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Facebook to ban white nationalism and white separatism

ACTION: Facebook

FACEBOOK WILL ban content related to and promoting white nationalism and white separatism.

The move follows the mass murder of 50 muslims worshippers in Christchurch, New Zealand, and sees the company taking a step toward curbing racism and hate speech on the site.

According to Bloomberg, the social media giant’s policies have long excluded posts on white supremacy, but Facebook said it didn’t apply the same lens to expressions of white nationalism because it wanted to be able to include “broader concepts” of nationalism such as American pride and Basque separatism, which are linked to people’s identity.

Following an investigation by tech publication Motherboard, Facebook said in a blog post on Wednesday (Mar 27) that it concluded “white nationalism and separatism cannot be meaningfully separated from white supremacy and organised hate groups.”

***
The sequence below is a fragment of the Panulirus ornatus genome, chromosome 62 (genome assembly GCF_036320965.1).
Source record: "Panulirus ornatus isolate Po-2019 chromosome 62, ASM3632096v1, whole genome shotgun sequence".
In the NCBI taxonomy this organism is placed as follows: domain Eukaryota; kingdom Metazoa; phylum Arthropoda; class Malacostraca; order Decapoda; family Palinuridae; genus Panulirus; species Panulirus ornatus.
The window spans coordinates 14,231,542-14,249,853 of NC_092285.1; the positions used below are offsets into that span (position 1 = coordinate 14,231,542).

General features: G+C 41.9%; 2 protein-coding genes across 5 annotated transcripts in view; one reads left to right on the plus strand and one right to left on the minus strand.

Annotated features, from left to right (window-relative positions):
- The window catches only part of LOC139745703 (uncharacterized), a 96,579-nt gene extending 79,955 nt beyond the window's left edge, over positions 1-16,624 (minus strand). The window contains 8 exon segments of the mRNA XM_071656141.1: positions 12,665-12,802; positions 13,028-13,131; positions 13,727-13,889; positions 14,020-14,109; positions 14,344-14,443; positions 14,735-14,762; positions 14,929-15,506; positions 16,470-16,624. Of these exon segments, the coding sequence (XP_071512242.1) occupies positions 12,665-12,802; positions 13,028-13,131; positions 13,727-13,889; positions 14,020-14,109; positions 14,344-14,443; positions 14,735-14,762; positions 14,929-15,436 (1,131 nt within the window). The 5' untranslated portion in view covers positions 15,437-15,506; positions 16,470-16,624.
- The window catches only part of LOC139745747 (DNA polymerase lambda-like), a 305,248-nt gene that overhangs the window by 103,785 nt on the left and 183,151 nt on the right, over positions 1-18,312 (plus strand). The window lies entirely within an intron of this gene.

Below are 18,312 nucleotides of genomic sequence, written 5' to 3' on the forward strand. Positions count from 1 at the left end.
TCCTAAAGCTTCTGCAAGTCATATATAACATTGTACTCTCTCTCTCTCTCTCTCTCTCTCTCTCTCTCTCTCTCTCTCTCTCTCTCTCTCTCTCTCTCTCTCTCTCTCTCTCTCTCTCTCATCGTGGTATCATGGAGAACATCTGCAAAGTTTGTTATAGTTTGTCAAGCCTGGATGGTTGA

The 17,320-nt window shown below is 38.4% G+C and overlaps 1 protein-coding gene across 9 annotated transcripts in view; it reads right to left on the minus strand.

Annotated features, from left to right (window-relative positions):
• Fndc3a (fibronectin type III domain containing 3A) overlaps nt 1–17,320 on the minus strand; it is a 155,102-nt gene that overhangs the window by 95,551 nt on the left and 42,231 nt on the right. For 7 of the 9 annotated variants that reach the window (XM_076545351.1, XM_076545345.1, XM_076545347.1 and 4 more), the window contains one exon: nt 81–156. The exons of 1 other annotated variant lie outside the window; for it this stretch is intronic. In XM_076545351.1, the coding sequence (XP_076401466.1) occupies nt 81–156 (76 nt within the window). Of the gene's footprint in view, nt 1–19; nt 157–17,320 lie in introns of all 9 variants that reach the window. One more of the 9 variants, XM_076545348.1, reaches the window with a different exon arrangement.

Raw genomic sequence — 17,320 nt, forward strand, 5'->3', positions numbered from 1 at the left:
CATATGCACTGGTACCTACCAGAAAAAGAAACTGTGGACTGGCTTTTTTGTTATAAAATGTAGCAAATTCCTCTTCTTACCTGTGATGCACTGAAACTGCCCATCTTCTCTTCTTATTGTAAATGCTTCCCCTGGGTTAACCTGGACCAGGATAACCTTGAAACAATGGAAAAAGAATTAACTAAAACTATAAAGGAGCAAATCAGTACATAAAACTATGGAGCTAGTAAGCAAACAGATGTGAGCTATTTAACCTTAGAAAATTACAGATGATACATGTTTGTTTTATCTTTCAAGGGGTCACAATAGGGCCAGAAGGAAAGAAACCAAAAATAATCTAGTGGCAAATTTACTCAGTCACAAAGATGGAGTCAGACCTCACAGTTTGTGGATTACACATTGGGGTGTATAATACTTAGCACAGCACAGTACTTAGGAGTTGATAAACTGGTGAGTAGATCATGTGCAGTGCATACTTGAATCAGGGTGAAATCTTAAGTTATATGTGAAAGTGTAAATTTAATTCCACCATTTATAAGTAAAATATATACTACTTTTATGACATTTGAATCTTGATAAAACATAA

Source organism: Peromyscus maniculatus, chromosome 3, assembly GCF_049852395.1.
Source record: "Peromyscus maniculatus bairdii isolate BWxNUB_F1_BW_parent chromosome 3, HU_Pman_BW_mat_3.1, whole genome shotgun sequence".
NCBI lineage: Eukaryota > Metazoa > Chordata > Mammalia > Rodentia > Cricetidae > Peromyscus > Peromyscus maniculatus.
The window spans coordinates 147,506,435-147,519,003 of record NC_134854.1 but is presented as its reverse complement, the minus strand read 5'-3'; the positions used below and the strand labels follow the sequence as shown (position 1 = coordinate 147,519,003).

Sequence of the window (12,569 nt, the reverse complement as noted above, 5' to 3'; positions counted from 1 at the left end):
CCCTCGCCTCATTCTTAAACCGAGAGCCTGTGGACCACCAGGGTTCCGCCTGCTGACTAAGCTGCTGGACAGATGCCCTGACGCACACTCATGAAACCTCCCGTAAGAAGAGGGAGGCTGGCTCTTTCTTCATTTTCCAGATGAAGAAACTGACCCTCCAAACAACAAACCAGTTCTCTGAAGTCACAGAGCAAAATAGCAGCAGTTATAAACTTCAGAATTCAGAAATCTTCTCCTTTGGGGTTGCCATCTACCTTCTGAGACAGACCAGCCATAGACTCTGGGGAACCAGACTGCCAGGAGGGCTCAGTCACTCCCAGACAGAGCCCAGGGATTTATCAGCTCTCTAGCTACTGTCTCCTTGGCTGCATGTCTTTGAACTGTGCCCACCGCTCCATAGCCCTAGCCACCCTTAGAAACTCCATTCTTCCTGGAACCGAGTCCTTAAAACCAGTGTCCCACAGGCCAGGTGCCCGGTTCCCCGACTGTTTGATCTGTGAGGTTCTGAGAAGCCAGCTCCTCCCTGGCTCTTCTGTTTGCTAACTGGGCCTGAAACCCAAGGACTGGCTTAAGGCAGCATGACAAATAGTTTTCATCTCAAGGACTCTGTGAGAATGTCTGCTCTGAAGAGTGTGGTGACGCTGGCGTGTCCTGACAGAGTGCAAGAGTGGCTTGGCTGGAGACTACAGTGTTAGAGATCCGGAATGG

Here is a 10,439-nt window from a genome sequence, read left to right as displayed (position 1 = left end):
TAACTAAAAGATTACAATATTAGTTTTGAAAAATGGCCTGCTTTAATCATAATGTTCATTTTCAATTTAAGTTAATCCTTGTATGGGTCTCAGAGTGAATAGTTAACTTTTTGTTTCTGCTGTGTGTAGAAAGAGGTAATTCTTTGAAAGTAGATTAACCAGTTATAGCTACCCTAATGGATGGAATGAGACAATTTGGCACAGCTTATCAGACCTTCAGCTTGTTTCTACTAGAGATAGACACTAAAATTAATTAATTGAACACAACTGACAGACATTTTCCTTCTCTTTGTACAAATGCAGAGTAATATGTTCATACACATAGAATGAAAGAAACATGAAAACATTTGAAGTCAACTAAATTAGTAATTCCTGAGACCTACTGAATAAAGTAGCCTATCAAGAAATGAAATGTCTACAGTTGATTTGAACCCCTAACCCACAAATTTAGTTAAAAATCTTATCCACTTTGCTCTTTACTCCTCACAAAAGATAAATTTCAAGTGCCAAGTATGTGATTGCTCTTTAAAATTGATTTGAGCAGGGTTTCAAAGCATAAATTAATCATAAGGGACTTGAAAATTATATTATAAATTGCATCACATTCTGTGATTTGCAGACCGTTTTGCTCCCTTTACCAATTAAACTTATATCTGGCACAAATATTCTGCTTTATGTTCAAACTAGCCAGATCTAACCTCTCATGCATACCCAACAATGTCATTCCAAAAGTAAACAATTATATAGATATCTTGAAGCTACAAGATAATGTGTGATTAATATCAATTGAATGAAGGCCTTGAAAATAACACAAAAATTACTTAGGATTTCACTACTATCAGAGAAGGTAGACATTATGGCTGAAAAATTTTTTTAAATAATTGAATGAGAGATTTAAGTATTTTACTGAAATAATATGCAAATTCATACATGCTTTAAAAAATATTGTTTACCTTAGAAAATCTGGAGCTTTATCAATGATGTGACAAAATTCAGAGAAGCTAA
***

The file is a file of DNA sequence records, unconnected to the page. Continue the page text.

The blog post read: “Today we’re announcing a ban on praise, support and representation of white nationalism and white separatism on Facebook and Instagram, which we’ll start enforcing next week. It’s clear that these concepts are deeply linked to organised hate groups and have no place on our services.

The rise of white nationalism on Facebook was highlighted in 2017 after a neo-Nazi rally in Charlottesville, Virginia, where white nationalists used the social networking site as a way to fuel hatred and to connect far-right groups.

This was further fuelled by the terrorist who killed 50 people in New Zealand earlier this month, and used Facebook to post a racist manifesto before recording the massacre using Facebook Live.

The platform acknowledged that it “need[s] to get better and faster at finding and removing hate from our platforms.”

“Over the past few years we have improved our ability to use machine learning and artificial intelligence to find material from terrorist groups. Last fall, we started using similar tools to extend our efforts to a range of hate groups globally, including white supremacists. We’re making progress, but we know we have a lot more work to do.”

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